Why do all medication ads have a blue man?

Dalibor Šumiga Behavioral marketing/Neuromarketing, Marketing


If you’ve ever looked at an OTC medication ad a little bit  closer, you’ve probably noticed that the vast majority of them have a blue silhouette of a man (see picture above) and a red area representing the point of pain.

Every time I ask someone from the pharma industry why they create similar ads continuously or if there is any research that has shown that this type of advertising is more effective than other, all I get from them is a smile. :-)



In the 80s, there was a saying, “No one got fired for buying IBM…” Were there alternatives? There were.

Were these alternatives perhaps cheaper and equally good? Maybe, but we should have learned a long time ago that people don’t make decisions that are based on rational reasoning.

For you as an individual, the biggest drive that motivates a certain pattern of behavior is the fear that you’ll regret your decision, and for the collective, the biggest drive is the fear that someone will say you’re to blame.

That’s why pharma ads have a blue silhouette – no one will fire you because you’ve done something the way it’s always been done, even if the ad fails.

Here are some life examples that show why we love to play it safe.



Even if you’re not a football fan, you probably like watching players take penalties. Research shows that most penalty takers shoot left or right. If the current score is a draw, then the highest percentage of players shoot in the middle and that is still a miserable 11%.

In this graph you can see all the percentages in all three scenarios – when the team is in the lead, when it is a draw and when the team loses (“dive” is the goalkeeper; “shot” is the player who takes the penalty).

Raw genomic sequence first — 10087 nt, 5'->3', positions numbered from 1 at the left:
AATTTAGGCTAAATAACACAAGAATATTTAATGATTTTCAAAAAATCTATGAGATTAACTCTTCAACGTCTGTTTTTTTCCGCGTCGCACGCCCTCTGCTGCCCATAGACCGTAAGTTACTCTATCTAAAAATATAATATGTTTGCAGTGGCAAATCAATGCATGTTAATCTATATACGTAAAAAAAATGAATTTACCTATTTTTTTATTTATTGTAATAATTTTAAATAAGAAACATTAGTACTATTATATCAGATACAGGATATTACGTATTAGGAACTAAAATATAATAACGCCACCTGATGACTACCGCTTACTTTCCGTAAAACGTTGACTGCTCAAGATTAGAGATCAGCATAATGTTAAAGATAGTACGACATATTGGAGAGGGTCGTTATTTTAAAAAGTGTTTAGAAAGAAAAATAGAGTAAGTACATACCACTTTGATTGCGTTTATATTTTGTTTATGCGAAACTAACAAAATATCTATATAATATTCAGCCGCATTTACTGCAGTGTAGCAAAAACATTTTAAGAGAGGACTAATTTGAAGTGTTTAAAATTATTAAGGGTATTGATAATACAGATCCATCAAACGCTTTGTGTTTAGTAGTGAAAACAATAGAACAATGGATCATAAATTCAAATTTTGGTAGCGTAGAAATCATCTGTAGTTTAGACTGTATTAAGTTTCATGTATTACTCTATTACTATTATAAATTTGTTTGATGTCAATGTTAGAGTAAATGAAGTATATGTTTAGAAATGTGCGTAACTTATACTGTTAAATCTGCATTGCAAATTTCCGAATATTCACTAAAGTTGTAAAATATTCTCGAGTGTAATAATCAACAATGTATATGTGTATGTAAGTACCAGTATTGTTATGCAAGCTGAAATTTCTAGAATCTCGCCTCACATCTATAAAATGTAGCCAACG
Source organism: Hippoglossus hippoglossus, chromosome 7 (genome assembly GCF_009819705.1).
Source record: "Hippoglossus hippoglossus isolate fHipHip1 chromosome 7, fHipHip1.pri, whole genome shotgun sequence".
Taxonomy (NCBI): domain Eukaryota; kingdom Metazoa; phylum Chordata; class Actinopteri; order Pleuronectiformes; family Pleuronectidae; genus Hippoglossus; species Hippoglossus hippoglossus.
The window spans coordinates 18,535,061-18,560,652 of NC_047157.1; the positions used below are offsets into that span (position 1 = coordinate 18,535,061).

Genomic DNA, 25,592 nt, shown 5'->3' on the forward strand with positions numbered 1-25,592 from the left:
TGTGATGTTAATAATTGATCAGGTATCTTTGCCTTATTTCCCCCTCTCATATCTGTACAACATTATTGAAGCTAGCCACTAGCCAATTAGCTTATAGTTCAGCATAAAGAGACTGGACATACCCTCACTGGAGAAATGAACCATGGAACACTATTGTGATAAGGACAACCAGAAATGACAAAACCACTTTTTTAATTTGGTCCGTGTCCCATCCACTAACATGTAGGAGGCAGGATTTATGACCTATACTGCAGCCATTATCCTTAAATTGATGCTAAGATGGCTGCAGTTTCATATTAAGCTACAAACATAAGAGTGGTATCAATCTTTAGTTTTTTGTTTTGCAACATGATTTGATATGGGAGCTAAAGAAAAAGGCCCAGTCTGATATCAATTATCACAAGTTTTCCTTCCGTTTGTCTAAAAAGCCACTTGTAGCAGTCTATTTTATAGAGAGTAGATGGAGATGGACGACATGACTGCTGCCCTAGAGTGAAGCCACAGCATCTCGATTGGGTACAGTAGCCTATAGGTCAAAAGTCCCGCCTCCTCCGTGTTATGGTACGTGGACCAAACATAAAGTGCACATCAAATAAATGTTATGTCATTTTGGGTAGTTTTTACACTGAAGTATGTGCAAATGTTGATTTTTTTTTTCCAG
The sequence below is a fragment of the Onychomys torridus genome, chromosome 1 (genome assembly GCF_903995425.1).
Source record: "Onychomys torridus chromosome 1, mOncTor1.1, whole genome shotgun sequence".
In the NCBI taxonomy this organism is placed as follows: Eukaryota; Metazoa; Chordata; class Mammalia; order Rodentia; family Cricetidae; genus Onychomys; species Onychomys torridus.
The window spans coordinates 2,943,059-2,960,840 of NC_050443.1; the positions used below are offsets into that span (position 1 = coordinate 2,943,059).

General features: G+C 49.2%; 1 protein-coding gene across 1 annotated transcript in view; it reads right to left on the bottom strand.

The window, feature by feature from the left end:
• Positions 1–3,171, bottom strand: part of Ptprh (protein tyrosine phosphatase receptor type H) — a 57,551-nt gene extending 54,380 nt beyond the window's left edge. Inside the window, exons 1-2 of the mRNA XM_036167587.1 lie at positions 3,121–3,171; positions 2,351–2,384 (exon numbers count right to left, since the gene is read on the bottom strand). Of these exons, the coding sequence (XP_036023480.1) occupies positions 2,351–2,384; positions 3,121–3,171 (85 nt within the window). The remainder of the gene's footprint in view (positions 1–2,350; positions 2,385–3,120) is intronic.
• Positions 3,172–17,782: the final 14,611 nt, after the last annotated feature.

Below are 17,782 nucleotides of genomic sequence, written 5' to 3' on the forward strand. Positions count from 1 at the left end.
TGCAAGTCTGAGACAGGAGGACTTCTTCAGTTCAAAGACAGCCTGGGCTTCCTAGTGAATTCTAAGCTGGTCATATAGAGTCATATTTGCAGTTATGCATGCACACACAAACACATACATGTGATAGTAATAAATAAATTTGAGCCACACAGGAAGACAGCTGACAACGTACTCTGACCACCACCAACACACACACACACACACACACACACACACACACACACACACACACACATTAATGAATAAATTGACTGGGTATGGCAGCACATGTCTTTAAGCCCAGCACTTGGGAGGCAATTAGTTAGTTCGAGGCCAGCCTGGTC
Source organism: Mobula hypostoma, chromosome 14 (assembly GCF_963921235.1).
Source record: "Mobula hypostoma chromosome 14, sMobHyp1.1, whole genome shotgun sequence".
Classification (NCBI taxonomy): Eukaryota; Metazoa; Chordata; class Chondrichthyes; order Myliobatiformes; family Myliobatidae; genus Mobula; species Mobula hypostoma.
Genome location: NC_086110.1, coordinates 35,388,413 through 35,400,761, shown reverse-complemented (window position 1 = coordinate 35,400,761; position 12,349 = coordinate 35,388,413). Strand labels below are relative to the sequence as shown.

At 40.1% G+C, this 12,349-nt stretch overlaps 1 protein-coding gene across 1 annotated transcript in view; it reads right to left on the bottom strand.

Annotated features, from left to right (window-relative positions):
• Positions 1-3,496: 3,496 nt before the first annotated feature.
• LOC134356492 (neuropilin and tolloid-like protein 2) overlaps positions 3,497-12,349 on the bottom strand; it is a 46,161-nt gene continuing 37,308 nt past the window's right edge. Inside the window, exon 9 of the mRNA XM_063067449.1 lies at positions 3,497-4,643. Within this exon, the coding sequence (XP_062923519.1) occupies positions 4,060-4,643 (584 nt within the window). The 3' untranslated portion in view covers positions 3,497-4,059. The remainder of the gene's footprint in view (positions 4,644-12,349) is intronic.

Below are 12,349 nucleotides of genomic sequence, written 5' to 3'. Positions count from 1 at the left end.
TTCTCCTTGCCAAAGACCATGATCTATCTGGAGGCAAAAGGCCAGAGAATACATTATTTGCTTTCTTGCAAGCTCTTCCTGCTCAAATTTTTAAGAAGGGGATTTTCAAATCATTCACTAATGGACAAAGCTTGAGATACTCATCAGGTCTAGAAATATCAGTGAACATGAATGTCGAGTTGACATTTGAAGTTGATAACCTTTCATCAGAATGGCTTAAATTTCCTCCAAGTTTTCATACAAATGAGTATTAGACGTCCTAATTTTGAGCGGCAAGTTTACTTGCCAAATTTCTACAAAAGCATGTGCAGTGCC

So, although statistics show that in the vast majority of cases the goalkeeper will throw himself to the left or right side, but players still shoot left or right.

Why? Because they will turn out less stupid if they shoot into the corner of the goal and the goalkeeper defends the shot. It won’t be their spectacular miss but the goalkeeper’s spectacular save.



Another example is one that’s probably more familiar and relevant to you – McDonalds.

As Rory Sutherland would say, McDonalds is the best restaurant in the world because it’s very good at not being awful.

Consider it, if you often travel abroad, are hungry, have no aversion to fast food, the safest option in any country is McDonalds – the recipe and preparation process is identical anywhere in the world.

So, there’s a completely logical explanation in psychology why people play it safe.

In private life, that’s completely understandable, but in business, you can’t expect to make progress staying in the comfort zone.

If you do everything the same as the competition, the one who has a stronger brand and a bigger budget will win, not necessarily the one who’s better.

To beat the competition, you have to be different, you have to step out of your comfort zone and the traditional and established practices.

As the saying goes: “A ship in harbor is safe, but that is not what ships are built for…”. 

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